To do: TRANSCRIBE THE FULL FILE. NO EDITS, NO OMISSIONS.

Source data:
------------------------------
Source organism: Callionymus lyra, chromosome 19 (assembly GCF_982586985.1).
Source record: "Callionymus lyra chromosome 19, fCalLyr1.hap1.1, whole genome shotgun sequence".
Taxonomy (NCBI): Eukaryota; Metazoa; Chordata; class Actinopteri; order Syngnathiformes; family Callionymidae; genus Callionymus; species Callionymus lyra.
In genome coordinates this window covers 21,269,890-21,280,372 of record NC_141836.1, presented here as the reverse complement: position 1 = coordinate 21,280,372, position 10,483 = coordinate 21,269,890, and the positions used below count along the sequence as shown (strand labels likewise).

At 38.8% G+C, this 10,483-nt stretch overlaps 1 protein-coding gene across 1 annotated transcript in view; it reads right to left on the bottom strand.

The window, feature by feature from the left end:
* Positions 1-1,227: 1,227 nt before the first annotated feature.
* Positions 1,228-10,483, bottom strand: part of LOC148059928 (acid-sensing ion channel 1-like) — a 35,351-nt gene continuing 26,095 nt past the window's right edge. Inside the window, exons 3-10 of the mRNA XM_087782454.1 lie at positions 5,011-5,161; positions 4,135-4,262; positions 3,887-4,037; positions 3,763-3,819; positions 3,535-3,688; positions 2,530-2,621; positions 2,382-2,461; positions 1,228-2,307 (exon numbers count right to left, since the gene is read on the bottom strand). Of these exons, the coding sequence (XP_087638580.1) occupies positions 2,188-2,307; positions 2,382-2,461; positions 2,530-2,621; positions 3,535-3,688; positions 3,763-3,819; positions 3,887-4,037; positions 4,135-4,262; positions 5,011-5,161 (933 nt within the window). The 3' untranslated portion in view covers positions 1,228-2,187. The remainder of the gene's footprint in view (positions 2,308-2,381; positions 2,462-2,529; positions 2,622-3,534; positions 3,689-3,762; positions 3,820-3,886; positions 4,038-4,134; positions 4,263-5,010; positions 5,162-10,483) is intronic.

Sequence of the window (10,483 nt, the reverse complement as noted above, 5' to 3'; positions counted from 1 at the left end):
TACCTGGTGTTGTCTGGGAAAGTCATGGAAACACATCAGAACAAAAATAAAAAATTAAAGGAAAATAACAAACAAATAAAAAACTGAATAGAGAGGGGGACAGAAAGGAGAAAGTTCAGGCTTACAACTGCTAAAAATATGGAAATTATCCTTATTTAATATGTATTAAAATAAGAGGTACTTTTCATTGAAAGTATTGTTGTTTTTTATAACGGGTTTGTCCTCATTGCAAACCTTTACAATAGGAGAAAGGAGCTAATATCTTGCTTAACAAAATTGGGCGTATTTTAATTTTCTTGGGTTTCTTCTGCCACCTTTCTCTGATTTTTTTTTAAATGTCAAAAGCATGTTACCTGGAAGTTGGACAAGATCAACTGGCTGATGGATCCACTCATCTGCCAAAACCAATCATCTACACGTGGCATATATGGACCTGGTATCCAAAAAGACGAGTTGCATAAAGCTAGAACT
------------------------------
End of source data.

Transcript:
Source organism: Callionymus lyra, chromosome 19 (assembly GCF_982586985.1).
Source record: "Callionymus lyra chromosome 19, fCalLyr1.hap1.1, whole genome shotgun sequence".
Taxonomy (NCBI): Eukaryota; Metazoa; Chordata; class Actinopteri; order Syngnathiformes; family Callionymidae; genus Callionymus; species Callionymus lyra.
In genome coordinates this window covers 21,269,890-21,280,372 of record NC_141836.1, presented here as the reverse complement: position 1 = coordinate 21,280,372, position 10,483 = coordinate 21,269,890, and the positions used below count along the sequence as shown (strand labels likewise).

At 38.8% G+C, this 10,483-nt stretch overlaps 1 protein-coding gene across 1 annotated transcript in view; it reads right to left on the bottom strand.

The window, feature by feature from the left end:
* Positions 1-1,227: 1,227 nt before the first annotated feature.
* Positions 1,228-10,483, bottom strand: part of LOC148059928 (acid-sensing ion channel 1-like) — a 35,351-nt gene continuing 26,095 nt past the window's right edge. Inside the window, exons 3-10 of the mRNA XM_087782454.1 lie at positions 5,011-5,161; positions 4,135-4,262; positions 3,887-4,037; positions 3,763-3,819; positions 3,535-3,688; positions 2,530-2,621; positions 2,382-2,461; positions 1,228-2,307 (exon numbers count right to left, since the gene is read on the bottom strand). Of these exons, the coding sequence (XP_087638580.1) occupies positions 2,188-2,307; positions 2,382-2,461; positions 2,530-2,621; positions 3,535-3,688; positions 3,763-3,819; positions 3,887-4,037; positions 4,135-4,262; positions 5,011-5,161 (933 nt within the window). The 3' untranslated portion in view covers positions 1,228-2,187. The remainder of the gene's footprint in view (positions 2,308-2,381; positions 2,462-2,529; positions 2,622-3,534; positions 3,689-3,762; positions 3,820-3,886; positions 4,038-4,134; positions 4,263-5,010; positions 5,162-10,483) is intronic.

Sequence of the window (10,483 nt, the reverse complement as noted above, 5' to 3'; positions counted from 1 at the left end):
TACCTGGTGTTGTCTGGGAAAGTCATGGAAACACATCAGAACAAAAATAAAAAATTAAAGGAAAATAACAAACAAATAAAAAACTGAATAGAGAGGGGGACAGAAAGGAGAAAGTTCAGGCTTACAACTGCTAAAAATATGGAAATTATCCTTATTTAATATGTATTAAAATAAGAGGTACTTTTCATTGAAAGTATTGTTGTTTTTTATAACGGGTTTGTCCTCATTGCAAACCTTTACAATAGGAGAAAGGAGCTAATATCTTGCTTAACAAAATTGGGCGTATTTTAATTTTCTTGGGTTTCTTCTGCCACCTTTCTCTGATTTTTTTTTAAATGTCAAAAGCATGTTACCTGGAAGTTGGACAAGATCAACTGGCTGATGGATCCACTCATCTGCCAAAACCAATCATCTACACGTGGCATATATGGACCTGGTATCCAAAAAGACGAGTTGCATAAAGCTAGAACT